Stunted growth is a good sign that the roots of your plant are not happy, possibly from overwatering. The roots of overwatered plants are prone to developing root rot such as Pythium, Phyopthera or Rhizoctonia. Infected plants will have a variety of symptoms but will often share roots that are brown, gray, or black and slimy, which are sure signs of overwatering.

Foul-Smelling Soil

Root rot is likely present if the plant’s soil has a sour or rotting smell.

Fungus Gnats

Most plants don’t like sitting in water, but fungal gnats sure do. Overwatered plants provide just the right conditions for fungus gnats to procreate. Their larvae feed on organic matter and often on rotting roots. They are attracted to the fungi growing in overly damp soils.

How to Prevent Waterlogged Plants

There are a number of ways to prevent overwatering your houseplants but the best way is to make sure the soil dries out at the surface before watering again. Pot soil dries from the top down, but even this isn’t a foolproof indicator a plant needs water. There are other factors at play such as the type of plant and its watering needs, plants that are root bound, lack of drainage and type of soil.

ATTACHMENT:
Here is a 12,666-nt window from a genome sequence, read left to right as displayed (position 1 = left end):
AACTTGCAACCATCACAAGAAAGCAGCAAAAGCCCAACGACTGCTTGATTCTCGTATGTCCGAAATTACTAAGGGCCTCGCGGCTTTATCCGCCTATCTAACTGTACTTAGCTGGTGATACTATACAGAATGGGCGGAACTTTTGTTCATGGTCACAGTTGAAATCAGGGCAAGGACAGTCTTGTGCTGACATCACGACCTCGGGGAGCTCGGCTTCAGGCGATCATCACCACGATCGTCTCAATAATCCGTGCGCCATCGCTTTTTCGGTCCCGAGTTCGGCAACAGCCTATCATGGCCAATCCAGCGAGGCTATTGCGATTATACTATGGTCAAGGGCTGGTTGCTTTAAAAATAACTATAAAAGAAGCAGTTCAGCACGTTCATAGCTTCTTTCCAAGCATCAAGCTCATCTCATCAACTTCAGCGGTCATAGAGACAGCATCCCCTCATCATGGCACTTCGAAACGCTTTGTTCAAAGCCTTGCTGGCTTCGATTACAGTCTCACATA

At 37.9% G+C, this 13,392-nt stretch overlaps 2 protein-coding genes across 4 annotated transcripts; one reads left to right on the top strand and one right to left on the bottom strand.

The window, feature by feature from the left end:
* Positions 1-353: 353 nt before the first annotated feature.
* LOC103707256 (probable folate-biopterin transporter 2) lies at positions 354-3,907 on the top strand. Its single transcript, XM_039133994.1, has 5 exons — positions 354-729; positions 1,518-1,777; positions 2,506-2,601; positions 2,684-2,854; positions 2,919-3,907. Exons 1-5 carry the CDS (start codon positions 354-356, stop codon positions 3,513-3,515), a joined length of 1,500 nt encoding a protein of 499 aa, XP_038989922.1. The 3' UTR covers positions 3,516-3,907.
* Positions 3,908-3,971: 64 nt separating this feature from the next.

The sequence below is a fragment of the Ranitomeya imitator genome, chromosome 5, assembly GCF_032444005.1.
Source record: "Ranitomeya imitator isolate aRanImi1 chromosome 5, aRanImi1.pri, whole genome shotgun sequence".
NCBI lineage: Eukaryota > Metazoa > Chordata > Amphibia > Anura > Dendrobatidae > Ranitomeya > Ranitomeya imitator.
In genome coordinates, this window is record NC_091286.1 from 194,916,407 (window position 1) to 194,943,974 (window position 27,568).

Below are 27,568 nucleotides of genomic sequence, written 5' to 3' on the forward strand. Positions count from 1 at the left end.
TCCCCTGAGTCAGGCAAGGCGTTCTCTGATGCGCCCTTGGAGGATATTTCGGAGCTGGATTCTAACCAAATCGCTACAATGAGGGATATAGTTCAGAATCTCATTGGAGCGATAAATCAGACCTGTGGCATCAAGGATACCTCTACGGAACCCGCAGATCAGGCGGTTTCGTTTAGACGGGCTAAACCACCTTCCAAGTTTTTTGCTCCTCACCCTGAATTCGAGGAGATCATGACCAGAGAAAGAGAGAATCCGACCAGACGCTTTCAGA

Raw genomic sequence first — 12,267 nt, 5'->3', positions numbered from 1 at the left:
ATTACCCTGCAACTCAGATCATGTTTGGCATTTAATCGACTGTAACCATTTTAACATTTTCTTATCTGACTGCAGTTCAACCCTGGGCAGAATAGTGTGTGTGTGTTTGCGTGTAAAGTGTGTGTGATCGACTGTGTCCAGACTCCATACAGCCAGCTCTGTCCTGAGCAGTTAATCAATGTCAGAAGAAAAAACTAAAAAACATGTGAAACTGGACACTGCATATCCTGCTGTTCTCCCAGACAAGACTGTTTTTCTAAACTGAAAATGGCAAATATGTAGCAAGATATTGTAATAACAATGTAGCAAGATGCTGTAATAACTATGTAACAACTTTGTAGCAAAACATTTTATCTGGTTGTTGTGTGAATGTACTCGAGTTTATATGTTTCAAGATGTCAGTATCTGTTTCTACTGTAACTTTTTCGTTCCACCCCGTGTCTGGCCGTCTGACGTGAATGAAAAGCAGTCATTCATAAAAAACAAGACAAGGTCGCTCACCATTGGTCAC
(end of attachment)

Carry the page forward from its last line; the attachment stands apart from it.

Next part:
Provide Proper Drainage

All containers for plants should have sufficient drainage holes. If you install a plant in a container without drainage holes, water will pool and collect at the base of the container, resulting in soggy roots that are prone to fungal diseases.

Also important: Do not allow your plants to sit in a water filled saucer. Be sure to pour out any standing water or in some cases (plants that like high humidity), place the container atop pebbles or marbles to keep it above the saucer.

Know Your Plant’s Needs

There are few plants that like to sit in standing water -- the amount of water different plants need varies. Know what type of plant you are dealing with and research how much water it requires. Know that houseplants generally slow their growth in the winter when light is less available, so reduce the amount of water provided.

How to Fix an Overwatered Plant

Once you’ve ascertained that your plant’s symptoms are indicating overwatering, what can you do? It’s important to remedy the situation before any further damage occurs.